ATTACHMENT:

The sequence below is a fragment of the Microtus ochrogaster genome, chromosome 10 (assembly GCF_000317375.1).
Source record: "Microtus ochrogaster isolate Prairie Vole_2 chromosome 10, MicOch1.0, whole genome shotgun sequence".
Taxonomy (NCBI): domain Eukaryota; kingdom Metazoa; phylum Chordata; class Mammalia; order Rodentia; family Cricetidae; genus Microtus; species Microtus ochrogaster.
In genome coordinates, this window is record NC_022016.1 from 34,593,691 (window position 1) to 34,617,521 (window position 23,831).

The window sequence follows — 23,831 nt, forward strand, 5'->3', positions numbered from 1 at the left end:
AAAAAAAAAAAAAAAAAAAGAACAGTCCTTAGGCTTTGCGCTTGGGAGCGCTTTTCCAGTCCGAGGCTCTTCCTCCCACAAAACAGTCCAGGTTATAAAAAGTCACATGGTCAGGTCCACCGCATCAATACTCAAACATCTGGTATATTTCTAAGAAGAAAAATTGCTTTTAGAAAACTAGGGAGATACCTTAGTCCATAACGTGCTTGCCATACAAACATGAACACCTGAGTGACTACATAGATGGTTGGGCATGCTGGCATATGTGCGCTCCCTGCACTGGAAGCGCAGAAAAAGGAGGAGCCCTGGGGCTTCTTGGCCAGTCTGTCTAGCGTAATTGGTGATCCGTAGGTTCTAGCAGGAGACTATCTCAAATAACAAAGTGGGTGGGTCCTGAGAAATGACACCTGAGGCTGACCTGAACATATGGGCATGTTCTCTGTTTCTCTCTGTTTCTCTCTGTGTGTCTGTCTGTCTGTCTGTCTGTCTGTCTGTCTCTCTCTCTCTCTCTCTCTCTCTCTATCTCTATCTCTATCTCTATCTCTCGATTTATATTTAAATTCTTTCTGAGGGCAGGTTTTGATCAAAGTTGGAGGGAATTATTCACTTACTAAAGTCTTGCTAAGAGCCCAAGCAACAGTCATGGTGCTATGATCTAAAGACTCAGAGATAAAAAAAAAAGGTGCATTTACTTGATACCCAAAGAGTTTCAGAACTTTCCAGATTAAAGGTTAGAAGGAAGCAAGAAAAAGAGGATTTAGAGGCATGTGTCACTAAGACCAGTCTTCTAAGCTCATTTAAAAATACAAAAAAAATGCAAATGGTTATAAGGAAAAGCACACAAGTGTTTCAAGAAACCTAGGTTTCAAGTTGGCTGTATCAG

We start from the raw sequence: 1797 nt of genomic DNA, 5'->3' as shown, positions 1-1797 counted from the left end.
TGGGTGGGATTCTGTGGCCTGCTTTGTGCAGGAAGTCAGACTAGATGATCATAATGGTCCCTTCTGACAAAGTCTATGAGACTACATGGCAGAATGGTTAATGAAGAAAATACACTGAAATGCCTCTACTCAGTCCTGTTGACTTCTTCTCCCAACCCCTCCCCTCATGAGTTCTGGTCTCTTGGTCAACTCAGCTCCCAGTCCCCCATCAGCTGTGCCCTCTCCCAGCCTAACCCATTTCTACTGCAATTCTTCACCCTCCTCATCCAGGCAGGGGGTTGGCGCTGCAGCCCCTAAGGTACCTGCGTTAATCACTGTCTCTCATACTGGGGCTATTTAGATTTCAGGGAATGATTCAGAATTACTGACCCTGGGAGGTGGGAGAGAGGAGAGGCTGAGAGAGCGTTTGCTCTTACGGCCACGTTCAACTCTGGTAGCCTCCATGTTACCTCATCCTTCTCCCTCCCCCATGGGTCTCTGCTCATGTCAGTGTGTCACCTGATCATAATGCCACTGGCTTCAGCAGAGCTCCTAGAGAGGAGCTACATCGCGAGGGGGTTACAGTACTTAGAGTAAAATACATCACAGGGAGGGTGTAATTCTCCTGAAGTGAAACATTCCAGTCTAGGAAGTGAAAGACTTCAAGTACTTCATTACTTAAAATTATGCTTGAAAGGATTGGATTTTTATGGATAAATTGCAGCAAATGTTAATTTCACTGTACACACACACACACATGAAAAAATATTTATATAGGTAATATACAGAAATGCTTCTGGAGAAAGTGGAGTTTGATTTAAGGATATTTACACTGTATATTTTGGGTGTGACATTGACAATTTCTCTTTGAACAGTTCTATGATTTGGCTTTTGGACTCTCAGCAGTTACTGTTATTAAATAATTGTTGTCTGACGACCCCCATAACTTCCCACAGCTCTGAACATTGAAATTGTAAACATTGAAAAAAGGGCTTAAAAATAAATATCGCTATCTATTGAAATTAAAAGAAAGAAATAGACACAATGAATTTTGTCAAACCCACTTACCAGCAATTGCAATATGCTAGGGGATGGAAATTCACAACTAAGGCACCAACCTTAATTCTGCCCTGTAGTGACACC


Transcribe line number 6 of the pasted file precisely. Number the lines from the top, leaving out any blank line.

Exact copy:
AAAAAAAAAAAAAAAAAAAGAACAGTCCTTAGGCTTTGCGCTTGGGAGCGCTTTTCCAGTCCGAGGCTCTTCCTCCCACAAAACAGTCCAGGTTATAAAAAGTCACATGGTCAGGTCCACCGCATCAATACTCAAACATCTGGTATATTTCTAAGAAGAAAAATTGCTTTTAGAAAACTAGGGAGATACCTTAGTCCATAACGTGCTTGCCATACAAACATGAACACCTGAGTGACTACATAGATGGTTGGGCATGCTGGCATATGTGCGCTCCCTGCACTGGAAGCGCAGAAAAAGGAGGAGCCCTGGGGCTTCTTGGCCAGTCTGTCTAGCGTAATTGGTGATCCGTAGGTTCTAGCAGGAGACTATCTCAAATAACAAAGTGGGTGGGTCCTGAGAAATGACACCTGAGGCTGACCTGAACATATGGGCATGTTCTCTGTTTCTCTCTGTTTCTCTCTGTGTGTCTGTCTGTCTGTCTGTCTGTCTGTCTGTCTCTCTCTCTCTCTCTCTCTCTCTCTATCTCTATCTCTATCTCTATCTCTCGATTTATATTTAAATTCTTTCTGAGGGCAGGTTTTGATCAAAGTTGGAGGGAATTATTCACTTACTAAAGTCTTGCTAAGAGCCCAAGCAACAGTCATGGTGCTATGATCTAAAGACTCAGAGATAAAAAAAAAAGGTGCATTTACTTGATACCCAAAGAGTTTCAGAACTTTCCAGATTAAAGGTTAGAAGGAAGCAAGAAAAAGAGGATTTAGAGGCATGTGTCACTAAGACCAGTCTTCTAAGCTCATTTAAAAATACAAAAAAAATGCAAATGGTTATAAGGAAAAGCACACAAGTGTTTCAAGAAACCTAGGTTTCAAGTTGGCTGTATCAG